By Dave Clifton
Content Strategy Specialist

From an outsider’s perspective, “facilities management” seems self-explanatory. For anyone pursuing a career as a facilities manager, it can seem like an oversimplification for a job growing more complex each year. To understand the title, the role, and everything that comes with them, it’s best to get a brief introduction to facilities management.

Below, we’ll explore what facilities management is, what its core functions are, how facilities managers do their jobs, and what the objective in all of it is. Keep in mind that while we’ll address the basics, facilities management is in an era of innovation right now. How businesses use commercial real estate, employee expectations for facilities, and the tools that govern facilities are all growing and changing.

What is facilities management?

Facilities management involves coordination, delivery, and management of building support services that impact operations. In most organizations, facilities management is the sum of multiple focuses, all related to the building and what happens within it:

  • Building operations
  • Grounds management
  • Project management
  • Real estate management
  • Employee safety and security
  • Space planning
  • Environmental and sustainability
  • Workplace strategy

Facilities management spans both “hard” and “soft” services, with a scope of work that can vary depending on the size of the organization or the complexities of facilities. Corresponding duties focus on the building (hard) and people (soft), and work to bring them together in a way that benefits operations. According to the International Facility Management Association (IFMA):

“Facility management (FM) is a profession that encompasses multiple disciplines to ensure functionality, comfort, safety and efficiency of the built environment by integrating people, place, process and technology.”

The functions of facilities management span 11 core skill sets, according to IFMA. Facilities managers need to consider each of them as they cultivate and maintain facilities that enable and empower employees:

  1. Communication
  2. Facility information and technology
  3. Finance and business
  4. Leadership and strategy
  5. Occupancy and human factors
  6. Operations and maintenance
  • Performance and quality
  • Project management
  • Real estate
  • Risk management
  • Sustainability

The beauty of facilities management is that it’s scalable. A small startup company with only a few employees and a small workplace won’t need the same oversight as a multinational company with thousands of staff spread across dozens of buildings in as many countries. It’s up to facilities managers to align their duties with the company mission, at the scale necessary for success.

A rundown of facility management software 

It’s impossible to talk about facilities management today without mentioning the exploding marketplace for facility management software. The rise in data-driven decision-making by companies has facilitated the need to not only de-silo data, but to quantify as much of the workplace as possible.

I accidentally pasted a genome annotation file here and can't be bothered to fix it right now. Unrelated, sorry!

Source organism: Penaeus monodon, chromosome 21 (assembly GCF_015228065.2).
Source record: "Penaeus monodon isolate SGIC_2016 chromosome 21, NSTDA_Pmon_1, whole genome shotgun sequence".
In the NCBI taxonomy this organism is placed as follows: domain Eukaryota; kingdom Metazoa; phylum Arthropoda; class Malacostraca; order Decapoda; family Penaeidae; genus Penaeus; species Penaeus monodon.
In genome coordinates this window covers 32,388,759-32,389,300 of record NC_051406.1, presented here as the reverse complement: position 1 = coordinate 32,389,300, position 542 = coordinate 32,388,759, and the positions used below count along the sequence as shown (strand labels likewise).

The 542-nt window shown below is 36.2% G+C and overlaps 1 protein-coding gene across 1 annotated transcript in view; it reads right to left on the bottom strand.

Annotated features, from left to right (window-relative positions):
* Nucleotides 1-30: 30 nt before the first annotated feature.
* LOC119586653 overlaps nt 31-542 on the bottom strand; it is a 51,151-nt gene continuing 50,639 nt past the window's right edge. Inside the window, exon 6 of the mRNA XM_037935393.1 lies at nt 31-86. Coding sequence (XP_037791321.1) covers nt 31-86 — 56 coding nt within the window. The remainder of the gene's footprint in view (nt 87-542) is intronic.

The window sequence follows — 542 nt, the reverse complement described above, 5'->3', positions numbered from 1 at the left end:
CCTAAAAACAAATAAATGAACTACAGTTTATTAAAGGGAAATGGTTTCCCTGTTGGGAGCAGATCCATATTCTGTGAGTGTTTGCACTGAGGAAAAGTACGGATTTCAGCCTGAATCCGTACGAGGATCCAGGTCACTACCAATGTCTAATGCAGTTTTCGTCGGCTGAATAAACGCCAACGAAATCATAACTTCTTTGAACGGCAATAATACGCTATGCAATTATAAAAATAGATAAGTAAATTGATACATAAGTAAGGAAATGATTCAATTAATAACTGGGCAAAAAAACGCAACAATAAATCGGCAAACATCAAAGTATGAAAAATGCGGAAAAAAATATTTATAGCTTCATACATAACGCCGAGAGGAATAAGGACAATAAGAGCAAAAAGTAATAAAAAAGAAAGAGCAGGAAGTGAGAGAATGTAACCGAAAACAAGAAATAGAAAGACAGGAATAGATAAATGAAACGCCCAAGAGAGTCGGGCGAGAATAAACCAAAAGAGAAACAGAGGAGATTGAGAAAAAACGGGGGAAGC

Today’s software, in conjunction with the Internet of Things (IoT), sheds amazing insight into how the workplace actually works. Whether it’s hot desk utilization or temporary floor plan development, software provides key insights that drive better decisions. Moreover, data collected and aggregated by workplace software becomes benchmarks for improvement. Whether for cost-control or productivity improvement, facility software paves the way for betterment.

As is the case with most technologies, today’s workplace software helps facilities managers do their job better and faster. Machine learning insights, automation, and robust data reporting all add up to a better picture of the perfect work environment—from individual workspaces to the building as a whole.

What’s the objective of facilities management?

The endgame for every facilities manager is to create a workplace that supports success at every level—from individual employees (micro) to the company (macro). Facilities need to be safe, welcoming, accommodating, empowering, versatile, agile, cost-efficient, and adaptable to meet diverse expectations.

Think of how many facets of business operation the workplace touches—even today, during the age of distributed teams and remote work. Wherever it’s involved, the workplace needs to provide unwavering support—whether that’s reliable wifi, a comfortable workspace, an emergency exit, clean air, sanitary bathrooms, and beyond. The core objective of facilities management is to proactively meet any and all demands of the workforce and the business, to foster success.

There’s growing demand for good management

Facilities manager is a position with growing demand in the corporate world. Beyond taking care of facilities or overseeing employees’ interaction with the workplace, facilities management is now a core part of a company’s strategy for success. Like a CEO manages operations or a CFO oversees finances, a facilities manager is a paramount addition to any company that recognizes the power of the workplace to affect success.

Keep reading: Why is Facility Management Important for Productivity?

Tags:  SiQ